Use blank lines in functions, sparingly, to indicate logical sections. 在函数中有节制地使用空行来将代码分块,来表明它们是不同的逻辑代码块。

Python accepts the control-L (i.e. ^L) form feed character as whitespace; Many tools treat these characters as page separators, so you may use them to separate pages of related sections of your file. Note, some editors and web-based code viewers may not recognize control-L as a form feed and will show another glyph in its place. Python把 control-L (也就是^L)换页符是为空白符号;许多工具把它们当作页分隔符来进行处理,所以你可以使用它们来将你的文件分页,将相关联的代码块分到一页里。注意:有一些编辑器和基于web的代码查看器可能不把control-L当作换页,会在相应的地方显示一个图像字符。

Source File Encoding

Code in the core Python distribution should always use UTF-8 (or ASCII in Python 2). 核心的Python发行版中的代码总是应该使用UTF-8(或者在Python 2中使用ASCII码)。

Files using ASCII (in Python 2) or UTF-8 (in Python 3) should not have an encoding declaration. 使用ASCII(在Python 2)或者UTF-8(在Python 3)的文件不应该需要进行编码声明。

In the standard library, non-default encodings should be used only for test purposes or when a comment or docstring needs to mention an author name that contains non-ASCII characters; otherwise, using \x , \u , \U , or \N escapes is the preferred way to include non-ASCII data in string literals. 在标准库中,非默认的编码应该只能用于测试目的,或者用于在注释或docstring中记录包含非ASCII字符的作者姓名;否则以字符串文字(string literals)的形式包含非ASCII码数据的首选方式是使用\x , \u , \U , or \N 转义符。

For Python 3.0 and beyond, the following policy is prescribed for the standard library (see PEP 3131 ): All identifiers in the Python standard library MUST use ASCII-only identifiers, and SHOULD use English words wherever feasible (in many cases, abbreviations and technical terms are used which aren't English). In addition, string literals and comments must also be in ASCII. The only exceptions are (a) test cases testing the non-ASCII features, and (b) names of authors. Authors whose names are not based on the latin alphabet MUST provide a latin transliteration of their names. 对于Python 3.0以及更新的版本,相对应的策略已经在标准库(见PEP 3131)中进行了规定:所有在Python标准库中的标识符必须使用ASCII标识符,并且应该在可行的情况下使用英文单词(在许多情况下会使用非英文的缩略词和技术术语)。另外,字符串文字和注释必须同样使用ASCII。唯一的例外是(a)测试非ASCII的功能的测试用例 (b)作者的名字。如果作者的名字不是基于拉丁字母的,那么必须提供对应的拉丁翻译。 Open source projects with a global audience are encouraged to adopt a similar policy. 我们鼓励具有国际受众的开源项目采用类似的策略。 Imports Imports should usually be on separate lines, e.g.: Import语句通常应该分在不同的行,比如


import os
import sys

import sys, os
It's okay to say this though: 下面这种方式是可以的:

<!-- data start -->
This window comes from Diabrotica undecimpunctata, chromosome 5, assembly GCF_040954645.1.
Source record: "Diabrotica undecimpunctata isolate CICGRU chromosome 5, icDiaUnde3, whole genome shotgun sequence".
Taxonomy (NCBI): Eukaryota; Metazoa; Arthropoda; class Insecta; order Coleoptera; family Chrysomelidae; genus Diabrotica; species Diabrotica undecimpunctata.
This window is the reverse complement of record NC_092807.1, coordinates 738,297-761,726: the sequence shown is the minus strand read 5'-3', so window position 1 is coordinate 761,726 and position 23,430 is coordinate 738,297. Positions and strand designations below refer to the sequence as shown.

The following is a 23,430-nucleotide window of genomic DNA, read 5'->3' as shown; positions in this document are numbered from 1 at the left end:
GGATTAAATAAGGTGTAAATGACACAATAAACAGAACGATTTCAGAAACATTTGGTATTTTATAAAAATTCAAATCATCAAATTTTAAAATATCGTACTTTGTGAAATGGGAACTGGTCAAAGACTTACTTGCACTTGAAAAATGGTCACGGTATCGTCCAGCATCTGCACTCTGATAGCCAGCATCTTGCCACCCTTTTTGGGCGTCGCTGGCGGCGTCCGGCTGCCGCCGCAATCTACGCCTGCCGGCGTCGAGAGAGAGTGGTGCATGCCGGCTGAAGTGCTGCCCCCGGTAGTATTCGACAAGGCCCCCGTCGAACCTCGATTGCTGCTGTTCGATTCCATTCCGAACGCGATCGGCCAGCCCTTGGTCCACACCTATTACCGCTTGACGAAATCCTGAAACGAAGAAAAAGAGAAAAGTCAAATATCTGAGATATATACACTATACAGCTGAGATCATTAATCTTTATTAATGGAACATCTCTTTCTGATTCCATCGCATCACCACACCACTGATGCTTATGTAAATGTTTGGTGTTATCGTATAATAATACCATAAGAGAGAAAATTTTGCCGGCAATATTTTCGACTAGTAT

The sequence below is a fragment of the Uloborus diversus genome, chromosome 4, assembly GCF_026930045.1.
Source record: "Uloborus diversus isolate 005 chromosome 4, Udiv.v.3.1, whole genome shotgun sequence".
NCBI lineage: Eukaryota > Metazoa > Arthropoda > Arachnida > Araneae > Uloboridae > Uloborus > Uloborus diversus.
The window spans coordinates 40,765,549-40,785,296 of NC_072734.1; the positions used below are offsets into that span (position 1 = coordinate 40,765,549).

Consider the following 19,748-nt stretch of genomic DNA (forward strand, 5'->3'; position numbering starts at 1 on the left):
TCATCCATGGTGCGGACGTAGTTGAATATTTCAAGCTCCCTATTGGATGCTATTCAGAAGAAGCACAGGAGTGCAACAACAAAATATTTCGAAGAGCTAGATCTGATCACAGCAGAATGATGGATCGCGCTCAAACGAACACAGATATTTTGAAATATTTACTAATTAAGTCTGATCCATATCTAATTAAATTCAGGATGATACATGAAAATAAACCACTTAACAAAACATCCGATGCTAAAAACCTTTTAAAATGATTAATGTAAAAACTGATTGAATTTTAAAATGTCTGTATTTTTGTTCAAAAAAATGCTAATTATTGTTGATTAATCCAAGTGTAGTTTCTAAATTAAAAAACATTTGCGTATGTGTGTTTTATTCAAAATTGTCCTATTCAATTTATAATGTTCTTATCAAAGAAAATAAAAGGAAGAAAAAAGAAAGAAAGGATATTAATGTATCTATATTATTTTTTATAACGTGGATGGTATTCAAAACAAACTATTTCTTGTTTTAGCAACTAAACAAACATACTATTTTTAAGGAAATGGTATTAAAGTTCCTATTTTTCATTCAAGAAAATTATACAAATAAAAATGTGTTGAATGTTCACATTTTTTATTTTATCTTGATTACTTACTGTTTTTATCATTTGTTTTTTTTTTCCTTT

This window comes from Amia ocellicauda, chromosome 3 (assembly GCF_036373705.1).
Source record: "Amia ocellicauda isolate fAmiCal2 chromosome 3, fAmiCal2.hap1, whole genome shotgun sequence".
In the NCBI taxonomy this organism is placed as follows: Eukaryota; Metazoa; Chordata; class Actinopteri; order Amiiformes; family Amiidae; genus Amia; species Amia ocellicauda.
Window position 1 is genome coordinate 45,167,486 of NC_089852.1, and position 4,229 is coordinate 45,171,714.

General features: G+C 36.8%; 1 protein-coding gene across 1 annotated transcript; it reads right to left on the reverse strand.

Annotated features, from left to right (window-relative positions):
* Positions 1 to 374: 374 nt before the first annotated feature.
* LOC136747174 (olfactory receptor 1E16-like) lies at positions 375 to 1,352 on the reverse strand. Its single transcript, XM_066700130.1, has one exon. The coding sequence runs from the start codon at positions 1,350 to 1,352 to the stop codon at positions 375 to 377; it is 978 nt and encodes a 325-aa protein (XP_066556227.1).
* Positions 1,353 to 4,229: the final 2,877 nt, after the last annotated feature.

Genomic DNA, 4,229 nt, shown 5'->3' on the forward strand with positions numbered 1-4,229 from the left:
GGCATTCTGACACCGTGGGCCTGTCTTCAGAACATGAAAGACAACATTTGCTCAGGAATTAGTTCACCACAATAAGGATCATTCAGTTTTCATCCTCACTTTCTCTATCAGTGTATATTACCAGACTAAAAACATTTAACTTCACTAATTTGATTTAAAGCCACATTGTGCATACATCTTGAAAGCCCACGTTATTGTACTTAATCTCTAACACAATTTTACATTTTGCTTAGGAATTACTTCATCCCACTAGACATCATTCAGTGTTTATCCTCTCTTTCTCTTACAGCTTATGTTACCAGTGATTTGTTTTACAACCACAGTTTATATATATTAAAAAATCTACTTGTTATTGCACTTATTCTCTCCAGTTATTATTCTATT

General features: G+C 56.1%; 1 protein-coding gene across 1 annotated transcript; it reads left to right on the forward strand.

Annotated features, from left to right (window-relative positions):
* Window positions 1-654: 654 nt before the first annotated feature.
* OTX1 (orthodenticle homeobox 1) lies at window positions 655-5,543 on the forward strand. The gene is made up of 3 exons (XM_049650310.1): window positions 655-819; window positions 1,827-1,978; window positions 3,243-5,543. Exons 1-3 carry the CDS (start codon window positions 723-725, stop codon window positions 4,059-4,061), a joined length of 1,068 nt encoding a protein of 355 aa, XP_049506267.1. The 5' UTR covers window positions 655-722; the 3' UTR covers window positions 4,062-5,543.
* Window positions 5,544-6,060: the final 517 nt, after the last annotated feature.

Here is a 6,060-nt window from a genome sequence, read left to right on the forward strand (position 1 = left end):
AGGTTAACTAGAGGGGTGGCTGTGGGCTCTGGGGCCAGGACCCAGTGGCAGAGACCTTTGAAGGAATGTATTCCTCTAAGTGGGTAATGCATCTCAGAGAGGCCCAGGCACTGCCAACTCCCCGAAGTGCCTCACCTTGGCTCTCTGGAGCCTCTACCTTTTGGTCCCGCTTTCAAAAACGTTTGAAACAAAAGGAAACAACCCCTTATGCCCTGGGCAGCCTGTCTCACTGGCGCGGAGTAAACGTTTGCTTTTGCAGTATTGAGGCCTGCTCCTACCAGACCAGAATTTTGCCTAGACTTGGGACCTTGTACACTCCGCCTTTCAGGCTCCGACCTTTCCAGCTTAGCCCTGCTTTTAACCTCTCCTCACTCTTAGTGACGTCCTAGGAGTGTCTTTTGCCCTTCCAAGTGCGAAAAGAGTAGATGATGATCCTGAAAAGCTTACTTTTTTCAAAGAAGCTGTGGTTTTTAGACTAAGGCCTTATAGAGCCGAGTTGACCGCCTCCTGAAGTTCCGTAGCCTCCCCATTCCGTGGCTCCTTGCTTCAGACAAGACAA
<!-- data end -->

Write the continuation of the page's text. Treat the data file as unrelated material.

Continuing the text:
from subprocess import Popen, PIPE
Imports are always put at the top of the file, just after any module comments and docstrings, and before module globals and constants. Import语句每次都是放在文件的开头,它位于模块的注释和docstring以及模块的全局变量和常量之间。 Imports should be grouped in the following order: Import语句应该按照下面的顺序进行分组:

standard library imports 标准库import语句 related third party imports 相关的第三方库import语句 local application/library specific imports 本地应用/库的指定的import语句 You should put a blank line between each group of imports. 你应该在每组import之间插入一个空行。 Put any relevant all specification after the imports. 在import语句后面可以放入任何相关的all声明。 Absolute imports are recommended, as they are usually more readable and tend to be better behaved (or at least give better error messages) if the import system is incorrectly configured (such as when a directory inside a package ends up on sys.path ): 建议使用绝对的import,因为这种方式通常可读性更强,并且在import系统配置错误(比如 当某个包里面的路径没有在sys.path出现)的情况下,表现往往会更加好一些。

import mypkg.sibling
from mypkg import sibling
from mypkg.sibling import example
However, explicit relative imports are an acceptable alternative to absolute imports, especially when dealing with complex package layouts where using absolute imports would be unnecessarily verbose: 然而,相对于绝对import,显式的相对import也是一种可以接受的选择,特别是当处理复杂的包结构,而使用绝对import会显得特别繁琐和啰嗦的时候。

from . import sibling
from .sibling import example
Standard library code should avoid complex package layouts and always use absolute imports. 标准库代码应该避免复杂的包结构,并且始终使用绝对import。

Implicit relative imports should never be used and have been removed in Python 3. 不能使用隐式的相对import,并且这种隐式的相对import已经在Python 3中移掉了。

When importing a class from a class-containing module, it's usually okay to spell this: 当从某个包含类的模块中导入类时,下面这种拼写方式是可以的:

from myclass import MyClass
from import YourClass
If this spelling causes local name clashes, then spell them 如果这种方式导致本地命名冲突,就要用下面这种方式:

import myclass
and use "myclass.MyClass" and "". 然后使用"myclass.MyClass" 和 ""

Wildcard imports ( from import ) should be avoided, as they make it unclear which names are present in the namespace, confusing both readers and many automated tools. There is one defensible use case for a wildcard import, which is to republish an internal interface as part of a public API (for example, overwriting a pure Python implementation of an interface with the definitions from an optional accelerator module and exactly which definitions will be overwritten isn't known in advance). 应该避免使用通配符形式的import (`from import `),因为 而让读者和许多自动化工具搞不清楚哪些名称在当前命名空间出现。有一种使用通配符形式的import的用例是情有可原的,那就是将某个内部接口重新发布为公开的API的一部分(比如,按照某个accelerator模块的定义将某个接口的纯Python实现进行重写,而并不能提前知道哪些接口将被重写)

When republishing names this way, the guidelines below regarding public and internal interfaces still apply. 当采用这种方式 String Quotes 字符串引号